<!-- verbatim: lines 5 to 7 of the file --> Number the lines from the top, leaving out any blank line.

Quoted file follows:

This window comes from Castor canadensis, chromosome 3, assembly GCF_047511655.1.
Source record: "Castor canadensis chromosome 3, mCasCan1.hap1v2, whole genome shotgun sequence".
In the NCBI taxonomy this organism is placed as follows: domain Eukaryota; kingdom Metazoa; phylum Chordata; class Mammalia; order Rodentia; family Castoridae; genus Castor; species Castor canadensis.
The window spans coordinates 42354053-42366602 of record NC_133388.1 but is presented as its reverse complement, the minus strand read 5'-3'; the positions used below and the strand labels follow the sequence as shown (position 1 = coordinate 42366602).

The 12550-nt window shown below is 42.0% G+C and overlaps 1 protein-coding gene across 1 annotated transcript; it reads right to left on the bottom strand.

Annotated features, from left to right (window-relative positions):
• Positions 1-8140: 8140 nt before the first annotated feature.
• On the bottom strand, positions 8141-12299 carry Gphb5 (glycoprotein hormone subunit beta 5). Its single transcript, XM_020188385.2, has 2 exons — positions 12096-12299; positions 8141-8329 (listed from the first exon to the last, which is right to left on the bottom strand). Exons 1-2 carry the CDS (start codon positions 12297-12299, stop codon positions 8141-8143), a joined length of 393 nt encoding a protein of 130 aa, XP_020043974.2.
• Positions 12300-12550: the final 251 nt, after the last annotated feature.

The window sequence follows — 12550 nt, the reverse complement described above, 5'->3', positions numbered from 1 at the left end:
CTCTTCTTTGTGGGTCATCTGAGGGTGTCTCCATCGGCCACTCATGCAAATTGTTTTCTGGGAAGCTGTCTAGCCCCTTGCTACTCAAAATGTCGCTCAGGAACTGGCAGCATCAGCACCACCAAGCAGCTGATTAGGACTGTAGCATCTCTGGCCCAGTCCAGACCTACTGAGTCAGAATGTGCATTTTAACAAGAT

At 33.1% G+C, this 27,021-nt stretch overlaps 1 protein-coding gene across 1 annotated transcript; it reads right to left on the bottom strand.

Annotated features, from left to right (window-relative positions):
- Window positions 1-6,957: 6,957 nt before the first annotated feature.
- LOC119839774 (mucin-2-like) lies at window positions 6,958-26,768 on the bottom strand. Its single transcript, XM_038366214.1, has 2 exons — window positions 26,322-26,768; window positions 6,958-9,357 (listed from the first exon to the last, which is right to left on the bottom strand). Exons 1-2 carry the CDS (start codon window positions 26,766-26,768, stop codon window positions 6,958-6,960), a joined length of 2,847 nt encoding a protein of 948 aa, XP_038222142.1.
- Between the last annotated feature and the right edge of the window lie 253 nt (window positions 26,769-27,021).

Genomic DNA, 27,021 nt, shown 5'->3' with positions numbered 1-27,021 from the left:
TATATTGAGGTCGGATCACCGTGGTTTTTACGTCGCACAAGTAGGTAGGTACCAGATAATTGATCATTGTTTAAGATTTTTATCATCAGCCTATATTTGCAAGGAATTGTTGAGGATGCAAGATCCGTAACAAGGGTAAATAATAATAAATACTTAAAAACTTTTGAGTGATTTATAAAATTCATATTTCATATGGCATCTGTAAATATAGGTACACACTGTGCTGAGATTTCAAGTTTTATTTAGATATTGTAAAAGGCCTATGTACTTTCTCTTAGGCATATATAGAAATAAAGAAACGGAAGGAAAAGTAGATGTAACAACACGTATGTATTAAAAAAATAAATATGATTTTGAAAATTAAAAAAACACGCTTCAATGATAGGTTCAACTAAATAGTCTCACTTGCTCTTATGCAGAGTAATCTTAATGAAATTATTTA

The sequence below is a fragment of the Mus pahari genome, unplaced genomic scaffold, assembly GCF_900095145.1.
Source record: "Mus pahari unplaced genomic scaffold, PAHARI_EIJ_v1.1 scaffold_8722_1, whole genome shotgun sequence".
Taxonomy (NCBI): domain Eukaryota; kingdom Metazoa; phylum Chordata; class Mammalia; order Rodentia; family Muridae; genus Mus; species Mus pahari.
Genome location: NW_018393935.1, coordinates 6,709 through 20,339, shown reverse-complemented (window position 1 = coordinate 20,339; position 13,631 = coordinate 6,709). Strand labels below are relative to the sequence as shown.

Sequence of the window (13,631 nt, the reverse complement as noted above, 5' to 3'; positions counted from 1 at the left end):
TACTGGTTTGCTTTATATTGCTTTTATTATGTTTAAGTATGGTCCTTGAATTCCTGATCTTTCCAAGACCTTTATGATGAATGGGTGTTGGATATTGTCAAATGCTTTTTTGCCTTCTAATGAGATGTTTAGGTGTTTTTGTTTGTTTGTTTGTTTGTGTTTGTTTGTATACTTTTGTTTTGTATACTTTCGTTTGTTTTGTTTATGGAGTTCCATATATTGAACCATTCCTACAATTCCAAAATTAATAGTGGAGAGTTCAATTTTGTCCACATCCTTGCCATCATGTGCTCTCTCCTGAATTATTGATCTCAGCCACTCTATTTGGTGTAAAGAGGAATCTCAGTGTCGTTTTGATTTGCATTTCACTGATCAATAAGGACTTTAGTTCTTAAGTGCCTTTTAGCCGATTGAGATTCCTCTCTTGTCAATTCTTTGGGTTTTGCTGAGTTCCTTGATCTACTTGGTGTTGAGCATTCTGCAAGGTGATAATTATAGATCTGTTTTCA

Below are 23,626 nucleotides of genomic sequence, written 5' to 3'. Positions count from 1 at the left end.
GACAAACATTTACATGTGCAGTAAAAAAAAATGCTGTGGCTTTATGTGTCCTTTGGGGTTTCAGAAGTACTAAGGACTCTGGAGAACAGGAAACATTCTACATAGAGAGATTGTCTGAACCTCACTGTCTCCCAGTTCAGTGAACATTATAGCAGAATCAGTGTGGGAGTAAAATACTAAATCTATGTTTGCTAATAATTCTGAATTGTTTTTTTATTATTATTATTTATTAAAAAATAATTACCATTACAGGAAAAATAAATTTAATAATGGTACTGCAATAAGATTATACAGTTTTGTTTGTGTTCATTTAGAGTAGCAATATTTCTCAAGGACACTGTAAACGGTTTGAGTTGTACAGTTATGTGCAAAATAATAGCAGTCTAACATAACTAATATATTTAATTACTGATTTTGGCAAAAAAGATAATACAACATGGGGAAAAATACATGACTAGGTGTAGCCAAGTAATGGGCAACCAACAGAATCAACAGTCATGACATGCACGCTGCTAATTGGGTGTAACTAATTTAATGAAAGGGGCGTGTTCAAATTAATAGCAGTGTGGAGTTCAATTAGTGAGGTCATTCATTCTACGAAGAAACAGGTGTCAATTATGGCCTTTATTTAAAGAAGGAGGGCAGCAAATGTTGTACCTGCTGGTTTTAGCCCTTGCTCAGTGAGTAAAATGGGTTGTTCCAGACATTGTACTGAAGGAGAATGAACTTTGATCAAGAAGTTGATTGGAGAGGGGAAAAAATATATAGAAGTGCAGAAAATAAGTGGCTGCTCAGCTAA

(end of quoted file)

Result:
The 12550-nt window shown below is 42.0% G+C and overlaps 1 protein-coding gene across 1 annotated transcript; it reads right to left on the bottom strand.

Annotated features, from left to right (window-relative positions):
• Positions 1-8140: 8140 nt before the first annotated feature.